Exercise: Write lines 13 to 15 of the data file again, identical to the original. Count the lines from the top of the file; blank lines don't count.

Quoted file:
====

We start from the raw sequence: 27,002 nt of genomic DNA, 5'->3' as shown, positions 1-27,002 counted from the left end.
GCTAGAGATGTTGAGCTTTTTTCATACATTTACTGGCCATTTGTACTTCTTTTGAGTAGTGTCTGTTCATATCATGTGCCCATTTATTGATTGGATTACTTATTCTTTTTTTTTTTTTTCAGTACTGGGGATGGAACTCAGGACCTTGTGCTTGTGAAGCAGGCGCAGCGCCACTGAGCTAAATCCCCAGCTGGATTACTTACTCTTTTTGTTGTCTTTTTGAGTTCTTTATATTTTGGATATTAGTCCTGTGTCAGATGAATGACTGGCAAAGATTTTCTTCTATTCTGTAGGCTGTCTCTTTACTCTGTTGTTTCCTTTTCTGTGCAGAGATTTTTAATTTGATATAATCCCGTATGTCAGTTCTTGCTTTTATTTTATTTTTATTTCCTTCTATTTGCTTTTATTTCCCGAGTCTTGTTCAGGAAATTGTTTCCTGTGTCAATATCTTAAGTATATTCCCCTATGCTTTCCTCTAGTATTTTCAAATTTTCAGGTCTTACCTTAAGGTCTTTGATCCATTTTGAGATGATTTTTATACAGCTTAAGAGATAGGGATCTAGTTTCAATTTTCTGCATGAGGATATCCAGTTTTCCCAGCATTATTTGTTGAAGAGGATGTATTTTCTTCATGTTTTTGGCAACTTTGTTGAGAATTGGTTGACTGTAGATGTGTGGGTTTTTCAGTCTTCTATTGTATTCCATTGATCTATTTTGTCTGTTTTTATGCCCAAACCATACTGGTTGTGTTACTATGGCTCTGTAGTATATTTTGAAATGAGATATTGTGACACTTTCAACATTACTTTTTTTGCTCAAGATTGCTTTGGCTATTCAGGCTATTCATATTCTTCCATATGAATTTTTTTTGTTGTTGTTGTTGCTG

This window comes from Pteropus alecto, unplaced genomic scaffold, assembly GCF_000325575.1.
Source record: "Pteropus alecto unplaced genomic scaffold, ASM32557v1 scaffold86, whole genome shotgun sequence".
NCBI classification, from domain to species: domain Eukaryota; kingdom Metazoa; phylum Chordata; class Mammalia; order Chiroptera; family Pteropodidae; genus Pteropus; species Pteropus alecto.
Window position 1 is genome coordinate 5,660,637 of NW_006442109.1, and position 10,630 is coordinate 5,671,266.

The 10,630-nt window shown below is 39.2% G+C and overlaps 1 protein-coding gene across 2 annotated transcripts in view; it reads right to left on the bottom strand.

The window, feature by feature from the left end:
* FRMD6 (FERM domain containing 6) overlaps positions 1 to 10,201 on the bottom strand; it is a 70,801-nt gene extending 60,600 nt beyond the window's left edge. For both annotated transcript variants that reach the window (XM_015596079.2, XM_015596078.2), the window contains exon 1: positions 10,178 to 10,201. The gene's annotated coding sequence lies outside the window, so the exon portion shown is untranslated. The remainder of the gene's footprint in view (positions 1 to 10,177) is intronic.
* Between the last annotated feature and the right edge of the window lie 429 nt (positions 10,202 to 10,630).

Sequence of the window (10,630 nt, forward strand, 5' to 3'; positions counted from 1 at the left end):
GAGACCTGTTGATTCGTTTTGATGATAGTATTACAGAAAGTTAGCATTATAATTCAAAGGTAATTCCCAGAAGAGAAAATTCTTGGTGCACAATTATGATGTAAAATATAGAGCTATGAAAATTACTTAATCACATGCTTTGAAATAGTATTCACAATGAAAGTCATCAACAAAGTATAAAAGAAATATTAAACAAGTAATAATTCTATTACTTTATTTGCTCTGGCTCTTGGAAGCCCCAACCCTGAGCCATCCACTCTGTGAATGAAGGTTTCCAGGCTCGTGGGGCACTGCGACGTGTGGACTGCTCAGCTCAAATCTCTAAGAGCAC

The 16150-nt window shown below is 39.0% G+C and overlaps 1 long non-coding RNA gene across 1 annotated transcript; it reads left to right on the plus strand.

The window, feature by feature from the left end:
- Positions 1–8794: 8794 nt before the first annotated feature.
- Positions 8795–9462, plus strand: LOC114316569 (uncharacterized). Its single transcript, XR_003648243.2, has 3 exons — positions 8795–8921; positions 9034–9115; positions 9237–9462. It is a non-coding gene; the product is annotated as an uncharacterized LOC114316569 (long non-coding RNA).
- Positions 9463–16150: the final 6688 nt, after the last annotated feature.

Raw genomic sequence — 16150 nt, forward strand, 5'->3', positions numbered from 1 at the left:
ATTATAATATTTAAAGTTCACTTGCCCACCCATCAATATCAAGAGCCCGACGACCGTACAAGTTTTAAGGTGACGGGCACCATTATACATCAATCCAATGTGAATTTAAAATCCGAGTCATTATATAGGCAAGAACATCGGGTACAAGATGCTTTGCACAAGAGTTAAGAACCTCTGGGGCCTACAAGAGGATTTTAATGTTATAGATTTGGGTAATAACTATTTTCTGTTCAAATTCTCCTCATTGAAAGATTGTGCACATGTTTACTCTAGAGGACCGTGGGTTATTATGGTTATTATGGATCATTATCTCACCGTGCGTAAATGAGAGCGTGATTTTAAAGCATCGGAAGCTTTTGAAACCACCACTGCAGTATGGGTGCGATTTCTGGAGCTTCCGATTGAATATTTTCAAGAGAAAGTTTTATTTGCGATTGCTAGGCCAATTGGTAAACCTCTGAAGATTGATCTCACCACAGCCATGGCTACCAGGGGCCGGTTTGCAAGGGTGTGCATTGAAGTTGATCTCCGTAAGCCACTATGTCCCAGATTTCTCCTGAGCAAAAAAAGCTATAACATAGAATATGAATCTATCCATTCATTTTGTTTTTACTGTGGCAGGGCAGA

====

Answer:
The 16150-nt window shown below is 39.0% G+C and overlaps 1 long non-coding RNA gene across 1 annotated transcript; it reads left to right on the plus strand.

The window, feature by feature from the left end:
- Positions 1–8794: 8794 nt before the first annotated feature.